네. [ne] = That’s right. / I agree. / Sounds good. / What you said is correct.
아니요. [aniyo] = That’s not right. / I don’t agree. / What you said is not correct.
Therefore, when you ask “You don’t like coffee?” in Korean, if the person answering doesn’t like coffee, he/she will say “No.” in English but “네” in Korean. And if the person DOES like coffee, he/she will say “Yes.” but “아니요” in Korean.
커피 좋아해요? [keo-pi jo-a-hae-yo?] = Do you like coffee?
네. 좋아해요. [ne. jo-a-hae-yo] = Yes, I like coffee.

커피 좋아해요? [keo-pi jo-a-hae-yo?] = Do you like coffee?
아니요. 안 좋아해요. [aniyo. an jo-a-hae-yo] = No, I don’t like coffee.
커피 안 좋아해요? [keo-pi an jo-a-hae-yo?] = You don’t like coffee?
아니요. 좋아해요. [aniyo. jo-a-hae-yo] = Yes, I like coffee.
커피 안 좋아해요? [keo-pi an jo-a-hae-yo?] = You don’t like coffee?
네. 안 좋아해요. [ne. an jo-a-hae-yo] = No, I don’t like coffee.

You don’t have to worry about the other parts of the sample sentences above. Just remember
that the Korean system for saying YES and NO is different from the English system.

네 is more than just YES or THAT’S RIGHT.
While 네 [ne] is used to express “Yes” or “That’s right”, it is also used as a conversation filler.
If you listen to two Korean people talking with each other, you will hear them saying 네 quite
often, even when it is not intended to mean “Yes”.
So two people can have a conversation like this. Imagine it is all in Korean.

A: You know what, I bought this book yesterday,
B: 네. [ne]
A: and I really like it.
B: 네.
A: But it’s a bit too expensive.
B: 네.
A: Do you know how much it was?
B: How much was it?
A: It was 100 dollars!
B: 네? [ne?]
A: So I paid the money with my credit card.
B: 네...

A: But I still like it a lot because it’s a book by Kyeong-eun Choi, one of the teachers at
B: 네...
So, as you can see from the dialog above, 네 [ne] is a multi-player. It can be:
Yes. / That’s right
but also,
I see. / I got it. / I’m here! (when someone calls you) / I understand. / Ah-ha. / etc...
Because 네 [ne] and 아니요 [aniyo] are focused more on your agreement and disagreement rather than whether something is true or not, and ALSO because 네 can mean “I see.” or “Ah-ha.” as well, Korean people often add this expression, 맞아요 [ma-ja-yo] after 네 [ne].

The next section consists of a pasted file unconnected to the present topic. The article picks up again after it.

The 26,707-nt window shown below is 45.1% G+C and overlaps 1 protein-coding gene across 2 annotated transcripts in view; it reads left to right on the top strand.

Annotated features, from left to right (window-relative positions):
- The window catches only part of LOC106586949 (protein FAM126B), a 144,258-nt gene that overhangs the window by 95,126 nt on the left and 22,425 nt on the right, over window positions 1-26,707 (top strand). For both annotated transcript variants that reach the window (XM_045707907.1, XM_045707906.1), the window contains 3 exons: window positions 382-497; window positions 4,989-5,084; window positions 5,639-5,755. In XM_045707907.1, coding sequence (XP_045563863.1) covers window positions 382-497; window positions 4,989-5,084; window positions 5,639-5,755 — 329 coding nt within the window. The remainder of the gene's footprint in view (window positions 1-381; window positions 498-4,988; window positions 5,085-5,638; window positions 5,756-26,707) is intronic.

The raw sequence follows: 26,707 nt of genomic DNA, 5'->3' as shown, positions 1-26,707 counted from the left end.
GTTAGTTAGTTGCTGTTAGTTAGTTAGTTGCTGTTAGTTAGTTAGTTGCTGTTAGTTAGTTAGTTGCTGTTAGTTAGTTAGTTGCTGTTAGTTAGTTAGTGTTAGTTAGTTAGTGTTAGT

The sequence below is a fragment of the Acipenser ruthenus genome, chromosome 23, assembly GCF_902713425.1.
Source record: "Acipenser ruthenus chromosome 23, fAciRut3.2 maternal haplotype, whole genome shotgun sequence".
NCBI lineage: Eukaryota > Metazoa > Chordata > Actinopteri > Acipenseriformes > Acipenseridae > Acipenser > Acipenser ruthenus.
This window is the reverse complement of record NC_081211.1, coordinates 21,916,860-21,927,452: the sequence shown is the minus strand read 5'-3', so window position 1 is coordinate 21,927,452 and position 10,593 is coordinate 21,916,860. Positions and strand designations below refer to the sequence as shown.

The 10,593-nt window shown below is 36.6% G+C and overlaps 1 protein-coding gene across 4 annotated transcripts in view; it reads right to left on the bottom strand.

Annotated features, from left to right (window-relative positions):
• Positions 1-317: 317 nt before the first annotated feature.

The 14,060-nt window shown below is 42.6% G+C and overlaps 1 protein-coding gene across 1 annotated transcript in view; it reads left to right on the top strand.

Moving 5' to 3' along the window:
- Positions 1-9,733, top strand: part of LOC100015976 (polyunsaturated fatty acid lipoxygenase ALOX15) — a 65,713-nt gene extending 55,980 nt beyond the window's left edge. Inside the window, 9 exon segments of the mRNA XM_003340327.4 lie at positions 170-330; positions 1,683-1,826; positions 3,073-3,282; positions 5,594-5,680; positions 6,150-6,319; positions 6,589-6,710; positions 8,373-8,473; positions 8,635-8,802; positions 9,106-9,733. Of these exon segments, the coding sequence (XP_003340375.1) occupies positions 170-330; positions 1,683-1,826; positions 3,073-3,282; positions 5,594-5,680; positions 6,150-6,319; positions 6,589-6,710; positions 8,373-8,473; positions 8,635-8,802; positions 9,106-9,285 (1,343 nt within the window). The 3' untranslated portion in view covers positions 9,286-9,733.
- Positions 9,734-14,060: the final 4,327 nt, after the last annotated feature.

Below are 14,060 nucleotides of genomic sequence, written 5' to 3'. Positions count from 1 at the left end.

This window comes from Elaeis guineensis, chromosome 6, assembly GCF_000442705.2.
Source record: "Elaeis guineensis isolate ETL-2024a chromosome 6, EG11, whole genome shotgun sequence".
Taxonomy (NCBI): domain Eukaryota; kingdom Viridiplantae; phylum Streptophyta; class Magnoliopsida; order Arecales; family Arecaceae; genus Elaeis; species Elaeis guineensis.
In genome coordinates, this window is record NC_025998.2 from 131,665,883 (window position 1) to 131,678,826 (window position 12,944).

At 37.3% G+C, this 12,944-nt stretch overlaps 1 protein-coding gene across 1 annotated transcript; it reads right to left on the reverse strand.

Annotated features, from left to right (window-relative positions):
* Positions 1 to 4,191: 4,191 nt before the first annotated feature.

네, 맞아요. [ne, ma-ja-yo] = Yes, that’s right.
This is in order to express more strongly and clearly that you are saying “You’re right.” rather than sounding like you are just passively listening, while nodding.
네 again.
네 is amazing. It can be many things already, but it can also be “What did you say?”
Suppose someone said something to you but you couldn’t hear the person well or you weren’t paying much attention. Then you can say “네?” [ne?] to mean “Pardon me?” “I’m sorry?” “What did you say?” “I didn’t hear you well.” You can also use “네?” to show your surprise.

A: I bought a present for you.
B: 네? [ne?]
A: I said I bought a present for you?
B: 네?
A: Forget it.
B: 네?

[Lesson] 안녕하세요 Hello

안녕하세요. = Hello. / Hi. / How are you? / Good afternoon. / Good evening. / etc...
안녕+하세요 = 안녕하세요. [an-nyeong] [ha-se-yo]
안녕 = well-being, peace, health
하세요 = you do, do you?, please do
안녕하세요 is the most common way of greeting someone in Korean, and 안녕하세요 is in 존댓말 [jondaetmal], polite/formal language. When someone greets you with 안녕하세요, you can simply greet the person back with 안녕하세요.

Sample Conversation

A: 안녕하세요. [annyeong-haseyo] = Hello.
B: 안녕하세요. [annyeong-haseyo] = Hi.
감사합니다. = Thank you.
감사 + 합니다 = 감사합니다. [gam-sa] [hap-ni-da]
감사 = appreciation, thankfulness, gratitude
합니다 = I do, I am doing
감사합니다 is the most commonly used formal way of saying “Thank you.” 감사 means “gratitude” and 합니다 means “I do” or “I am doing” in 존댓말, polite/formal language, so together it means “Thank you.” You can use this expression, 감사합니다, whenever you want to say “Thank you.” in English.

Sunday, May 6, 2012

Korean National Anthem 애국가 한국국가

동해 물과 백두산이 마르고 닳도록